Download the authoritative guide: Enterprise Data Storage 2018: Optimizing Your Storage Infrastructure
Your enterprise cannot afford to lose its most precious resource: stored data hardware. The fact is, that power problems are the largest cause of data loss (about 56.4%) on storage area networks (SANs) hardware: Other problems consist of:
- Power outages interrupt operations at 83% of US enterprises.
- 44.8% of U.S. enterprises have had business operations interrupted because of lightning storms.
- 42% of computer hardware outages are the result of power failures.
Like any other piece of network equipment, SAN hardware needs to be protected by an Uninterruptible Power Supply (UPS) system. With the preceding in mind, Part I of this two part article first discusses why you need a UPS; the different types of UPS that are available; how a UPS is rated; and, how you can evaluate what size of UPS system is needed (or how to calculate volt-ampere (VA) to get the required Kilovolt-Ampere (kVA) size). Part II, continues the UPS for SAN hardware theme by discussing a categorized and prioritized collection of SAN hardware powering needs and problems; avoiding costs from over-sizing a UPS system; UPS lifecycle cost imperatives; UPS rack powering options; power-monitoring software; UPS adaptability/scalability, availability, manageability, and serviceability imperatives; and, next generation UPS systems for SAN hardware.
Before starting the discussion of why you need a UPS, you need to know what it is and how it works. Lets take a look.
What Is A UPSPower interruptions can cause severe repercussions for business computer systems. The problem is especially difficult in places where power outages and fluctuations frequently occur.
Electricity suppliers distribute what is known as alternating current (AC), at a voltage of 230 volts and a frequency of 50 Hertz. The only way of storing electricity, in a battery for example, is to convert the alternating current from the mains power supply into what is known as direct current (DC). Simply speaking, a UPS is a buffer-battery located between the power socket and the computer. It converts the AC mains power supply into direct current in order to charge the battery and then reconverts it back (to AC) in order to supply the load, in this case a computer and/or SAN hardware.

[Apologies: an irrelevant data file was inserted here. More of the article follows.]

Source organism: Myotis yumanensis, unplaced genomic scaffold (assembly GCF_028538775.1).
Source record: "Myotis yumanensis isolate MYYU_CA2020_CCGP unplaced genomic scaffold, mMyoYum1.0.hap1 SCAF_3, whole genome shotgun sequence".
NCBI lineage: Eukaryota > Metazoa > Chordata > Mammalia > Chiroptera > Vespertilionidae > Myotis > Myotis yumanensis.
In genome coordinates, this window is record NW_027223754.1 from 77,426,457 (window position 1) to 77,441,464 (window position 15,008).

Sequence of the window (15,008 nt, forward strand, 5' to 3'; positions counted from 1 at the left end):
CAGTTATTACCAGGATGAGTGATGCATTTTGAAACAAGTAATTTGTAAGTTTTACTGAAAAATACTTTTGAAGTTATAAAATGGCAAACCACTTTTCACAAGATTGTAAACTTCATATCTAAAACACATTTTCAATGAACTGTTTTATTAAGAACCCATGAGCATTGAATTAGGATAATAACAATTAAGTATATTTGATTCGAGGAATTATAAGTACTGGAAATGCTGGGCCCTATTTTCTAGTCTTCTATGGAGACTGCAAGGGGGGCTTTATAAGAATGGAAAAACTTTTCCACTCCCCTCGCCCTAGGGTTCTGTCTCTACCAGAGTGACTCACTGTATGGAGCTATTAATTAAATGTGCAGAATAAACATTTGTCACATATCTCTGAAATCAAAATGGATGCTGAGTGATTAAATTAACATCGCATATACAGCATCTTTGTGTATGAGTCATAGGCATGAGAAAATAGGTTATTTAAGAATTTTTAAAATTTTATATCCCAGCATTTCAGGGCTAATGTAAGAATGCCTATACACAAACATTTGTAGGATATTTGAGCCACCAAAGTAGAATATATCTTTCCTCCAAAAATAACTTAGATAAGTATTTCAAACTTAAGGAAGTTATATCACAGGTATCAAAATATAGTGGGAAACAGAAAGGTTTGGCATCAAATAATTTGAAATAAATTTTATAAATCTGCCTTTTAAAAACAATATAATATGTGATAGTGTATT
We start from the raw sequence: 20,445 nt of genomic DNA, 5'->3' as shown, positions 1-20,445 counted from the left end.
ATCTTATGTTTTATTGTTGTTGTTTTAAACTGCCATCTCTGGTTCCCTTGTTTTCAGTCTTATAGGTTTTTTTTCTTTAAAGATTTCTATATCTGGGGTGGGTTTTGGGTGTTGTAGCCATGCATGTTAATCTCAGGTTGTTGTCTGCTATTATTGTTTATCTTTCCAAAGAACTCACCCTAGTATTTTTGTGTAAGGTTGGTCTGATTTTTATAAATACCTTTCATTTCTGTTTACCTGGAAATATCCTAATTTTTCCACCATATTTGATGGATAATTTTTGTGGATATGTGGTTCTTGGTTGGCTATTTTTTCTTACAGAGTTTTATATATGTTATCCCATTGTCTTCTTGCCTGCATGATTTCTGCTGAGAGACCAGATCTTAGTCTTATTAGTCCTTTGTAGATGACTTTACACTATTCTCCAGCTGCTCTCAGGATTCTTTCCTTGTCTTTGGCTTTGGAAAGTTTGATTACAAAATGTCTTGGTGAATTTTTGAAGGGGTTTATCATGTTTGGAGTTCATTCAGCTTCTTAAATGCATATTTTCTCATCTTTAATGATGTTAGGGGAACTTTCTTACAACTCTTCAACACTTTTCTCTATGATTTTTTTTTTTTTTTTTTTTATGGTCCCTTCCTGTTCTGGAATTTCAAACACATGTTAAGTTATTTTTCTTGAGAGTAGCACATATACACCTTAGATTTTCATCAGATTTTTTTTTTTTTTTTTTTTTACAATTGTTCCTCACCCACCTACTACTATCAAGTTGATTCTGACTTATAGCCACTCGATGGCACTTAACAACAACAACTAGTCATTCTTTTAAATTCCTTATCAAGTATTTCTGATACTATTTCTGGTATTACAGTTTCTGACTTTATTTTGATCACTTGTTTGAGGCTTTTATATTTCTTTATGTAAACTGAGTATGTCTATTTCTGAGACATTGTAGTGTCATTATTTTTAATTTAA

In other words, a UPS provides a backup battery and power inverter circuitry to insulate systems and data from power outages. In situations where momentary power fluctuations occur, a UPS provides constant power to keep your systems running. During extended power failures, a UPS provides backup power to keep your SAN hardware running long enough so that you can gracefully power down. The transfer time to backup is typically very short (usually rated in milliseconds) to maintain system and data integrity. Many UPSs provide filtration circuitry to eliminate voltage spikes, and some also deliver a constant voltage to your systems when the utility voltage surges or sags.
So what types of UPS are available? How do you choose the right UPS for your SAN hardware?
Types Of UPSThe technology employed in the modern UPS has evolved dramatically in the past few years and there is now a wide choice of UPS to suit every type of environment and SAN hardware system. It is no longer simply a choice between online and offline topologies. Line interactive devices have been developed which offer a hybrid solution.
There are a number of key areas which the IT manager needs to consider to decide which type of UPS will give he or she the optimal level of protection. These include:
- Load Size/Battery Time.
- UPS Topology.